As [Richard] states, the entire core with UART fits in 73 slices (220 LUTs) on a Spartan 6, while requiring a single port BRAM (block RAM). It features a 16-bit accumulator and lacks features such as interrupts, byte addressability and function calls, but those are not required to run the eForth interpreter. The main purpose of this soft core (other than the challenge) is to have a UART-programmable core that can be slotted in any FPGA design. For more serious requirements [Richard] also has the H2 SoC, which can run full-fat FORTH.

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Tetris Goes Round And Round

You’ve probably played some version of Tetris, but [the Center for Creative Learning] has a different take on it. Their latest version features a cylindrical playing field. While it wouldn’t be simple to wire up all those LEDs, it is a little easier, thanks to LED strips. You can find the code for the game on GitHub.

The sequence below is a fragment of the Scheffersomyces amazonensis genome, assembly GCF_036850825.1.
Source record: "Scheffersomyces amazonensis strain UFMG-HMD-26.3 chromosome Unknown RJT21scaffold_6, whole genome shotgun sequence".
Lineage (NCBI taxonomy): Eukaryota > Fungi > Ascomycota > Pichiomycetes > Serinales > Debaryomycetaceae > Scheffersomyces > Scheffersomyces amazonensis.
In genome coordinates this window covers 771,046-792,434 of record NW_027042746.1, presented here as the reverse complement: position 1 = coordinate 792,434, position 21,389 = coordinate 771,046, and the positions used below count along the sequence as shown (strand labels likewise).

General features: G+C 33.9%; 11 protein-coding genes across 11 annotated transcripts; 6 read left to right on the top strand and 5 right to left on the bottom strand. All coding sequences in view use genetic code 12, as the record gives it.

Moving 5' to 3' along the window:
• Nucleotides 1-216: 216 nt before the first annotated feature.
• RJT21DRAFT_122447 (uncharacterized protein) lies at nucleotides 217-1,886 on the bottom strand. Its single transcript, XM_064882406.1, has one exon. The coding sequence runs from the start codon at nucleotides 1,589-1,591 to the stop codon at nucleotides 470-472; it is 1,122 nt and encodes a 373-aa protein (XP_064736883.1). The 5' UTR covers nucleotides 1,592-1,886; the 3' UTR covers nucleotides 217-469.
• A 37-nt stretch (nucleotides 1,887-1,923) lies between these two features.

In all, there are 5 LED strips for a display and 13 strips for the playing area, although you can adjust this as long as there are at least 10 rows. The exact number of LEDs will depend on the diameter of the PVC pipe you build it on.

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Tiny Motion Detection Alarm Does The Trick

If you have mischievous children or forgetful elderly in your life, you might want to build a couple of these tiny motion detection alarms to help keep them out of harm’s way. Maybe you want to keep yourself out of the cookie jar. We say good for you.

But you could always put one of these alarms on a window, a drawer, or anything else you don’t want opened or moved. The MPU6050 3-axis IMU makes sure that any way the chosen item gets jostled, that alarm is going off.

As you may have guessed, there isn’t much more to this build — the brain is a Seeed Xiao ESP32-C3, and there’s a buzzer, a battery, a switch, and a push button to program it.

The cool thing about using an ESP32-C3 is that [gokux] can use these for other things, like performing a task when motion is detected. If you do want to build yourself a couple of these, here are step-by-step instructions.

If you’d rather detect motion in the vicinity, here’s a PIR-based solution.

apple airtag being opened to remove the sounder

Apple AirTag: Antitheft Or Antistalking?